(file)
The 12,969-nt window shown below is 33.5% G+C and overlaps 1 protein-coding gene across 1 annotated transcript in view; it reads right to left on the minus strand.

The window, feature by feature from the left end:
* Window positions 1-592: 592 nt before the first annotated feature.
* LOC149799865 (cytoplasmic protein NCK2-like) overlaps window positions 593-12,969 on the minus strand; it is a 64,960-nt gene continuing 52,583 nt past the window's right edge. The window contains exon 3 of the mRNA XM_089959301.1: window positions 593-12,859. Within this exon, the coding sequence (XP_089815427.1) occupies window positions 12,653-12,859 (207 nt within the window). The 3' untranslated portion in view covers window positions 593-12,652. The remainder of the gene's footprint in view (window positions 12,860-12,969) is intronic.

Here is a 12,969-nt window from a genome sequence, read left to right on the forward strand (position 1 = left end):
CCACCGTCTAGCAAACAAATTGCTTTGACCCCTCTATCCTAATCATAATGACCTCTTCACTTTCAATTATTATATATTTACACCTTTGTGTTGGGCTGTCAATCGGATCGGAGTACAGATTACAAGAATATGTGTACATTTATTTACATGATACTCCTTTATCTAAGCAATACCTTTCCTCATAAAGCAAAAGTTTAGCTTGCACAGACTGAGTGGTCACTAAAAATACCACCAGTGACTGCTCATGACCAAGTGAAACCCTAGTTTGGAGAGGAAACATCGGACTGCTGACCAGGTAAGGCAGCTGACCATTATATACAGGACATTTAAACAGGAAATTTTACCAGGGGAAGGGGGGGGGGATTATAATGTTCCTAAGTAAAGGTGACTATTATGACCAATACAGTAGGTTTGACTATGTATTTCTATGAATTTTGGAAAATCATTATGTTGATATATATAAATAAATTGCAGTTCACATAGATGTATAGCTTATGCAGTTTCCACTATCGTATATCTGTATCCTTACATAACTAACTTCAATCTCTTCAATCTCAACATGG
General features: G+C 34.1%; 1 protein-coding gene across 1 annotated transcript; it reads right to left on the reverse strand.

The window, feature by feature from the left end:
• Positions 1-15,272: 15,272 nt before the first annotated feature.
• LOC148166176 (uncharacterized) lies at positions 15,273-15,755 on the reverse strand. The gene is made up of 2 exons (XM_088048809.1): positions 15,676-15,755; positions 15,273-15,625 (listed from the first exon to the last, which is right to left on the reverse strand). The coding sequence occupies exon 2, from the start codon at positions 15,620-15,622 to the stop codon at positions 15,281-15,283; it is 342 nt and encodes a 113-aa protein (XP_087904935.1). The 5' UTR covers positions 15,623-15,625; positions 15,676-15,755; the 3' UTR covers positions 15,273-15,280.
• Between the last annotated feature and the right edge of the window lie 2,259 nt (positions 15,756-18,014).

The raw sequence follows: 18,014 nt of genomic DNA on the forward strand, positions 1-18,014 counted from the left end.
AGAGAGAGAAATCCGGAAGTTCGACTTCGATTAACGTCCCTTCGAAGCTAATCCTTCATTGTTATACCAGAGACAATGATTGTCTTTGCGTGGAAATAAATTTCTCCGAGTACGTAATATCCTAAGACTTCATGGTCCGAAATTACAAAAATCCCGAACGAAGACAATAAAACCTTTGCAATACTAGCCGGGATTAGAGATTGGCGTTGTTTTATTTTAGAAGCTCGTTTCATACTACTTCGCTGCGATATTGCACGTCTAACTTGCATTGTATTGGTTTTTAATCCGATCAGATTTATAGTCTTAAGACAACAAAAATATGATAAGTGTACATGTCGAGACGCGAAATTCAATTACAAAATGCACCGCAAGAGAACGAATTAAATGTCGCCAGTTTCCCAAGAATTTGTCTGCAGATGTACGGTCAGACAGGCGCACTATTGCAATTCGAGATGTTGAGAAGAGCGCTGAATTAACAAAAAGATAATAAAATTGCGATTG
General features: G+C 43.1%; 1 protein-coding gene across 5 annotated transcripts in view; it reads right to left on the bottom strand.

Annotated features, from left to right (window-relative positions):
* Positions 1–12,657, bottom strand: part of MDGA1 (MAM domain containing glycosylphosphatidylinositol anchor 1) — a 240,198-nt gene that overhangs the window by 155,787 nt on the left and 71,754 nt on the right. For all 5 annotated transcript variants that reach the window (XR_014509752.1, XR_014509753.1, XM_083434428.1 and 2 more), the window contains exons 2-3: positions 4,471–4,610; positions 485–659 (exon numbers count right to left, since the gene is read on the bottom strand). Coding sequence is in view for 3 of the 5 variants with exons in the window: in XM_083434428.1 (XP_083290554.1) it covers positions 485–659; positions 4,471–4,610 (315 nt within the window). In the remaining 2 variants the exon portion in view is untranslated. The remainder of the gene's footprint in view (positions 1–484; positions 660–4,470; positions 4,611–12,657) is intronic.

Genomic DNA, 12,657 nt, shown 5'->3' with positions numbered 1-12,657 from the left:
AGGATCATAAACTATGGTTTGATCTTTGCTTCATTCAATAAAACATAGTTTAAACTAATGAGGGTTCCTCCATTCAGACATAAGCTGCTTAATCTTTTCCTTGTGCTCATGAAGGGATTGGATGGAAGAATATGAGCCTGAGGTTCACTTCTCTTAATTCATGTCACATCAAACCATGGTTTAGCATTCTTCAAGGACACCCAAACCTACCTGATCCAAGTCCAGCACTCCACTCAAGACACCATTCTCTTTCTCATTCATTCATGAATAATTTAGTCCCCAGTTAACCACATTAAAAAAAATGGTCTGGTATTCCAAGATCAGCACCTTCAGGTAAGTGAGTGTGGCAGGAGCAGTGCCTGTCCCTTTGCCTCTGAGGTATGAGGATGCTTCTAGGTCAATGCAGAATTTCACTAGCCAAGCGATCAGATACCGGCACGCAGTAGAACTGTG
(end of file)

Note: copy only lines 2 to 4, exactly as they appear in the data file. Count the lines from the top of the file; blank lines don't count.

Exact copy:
The window, feature by feature from the left end:
* Window positions 1-592: 592 nt before the first annotated feature.
* LOC149799865 (cytoplasmic protein NCK2-like) overlaps window positions 593-12,969 on the minus strand; it is a 64,960-nt gene continuing 52,583 nt past the window's right edge. The window contains exon 3 of the mRNA XM_089959301.1: window positions 593-12,859. Within this exon, the coding sequence (XP_089815427.1) occupies window positions 12,653-12,859 (207 nt within the window). The 3' untranslated portion in view covers window positions 593-12,652. The remainder of the gene's footprint in view (window positions 12,860-12,969) is intronic.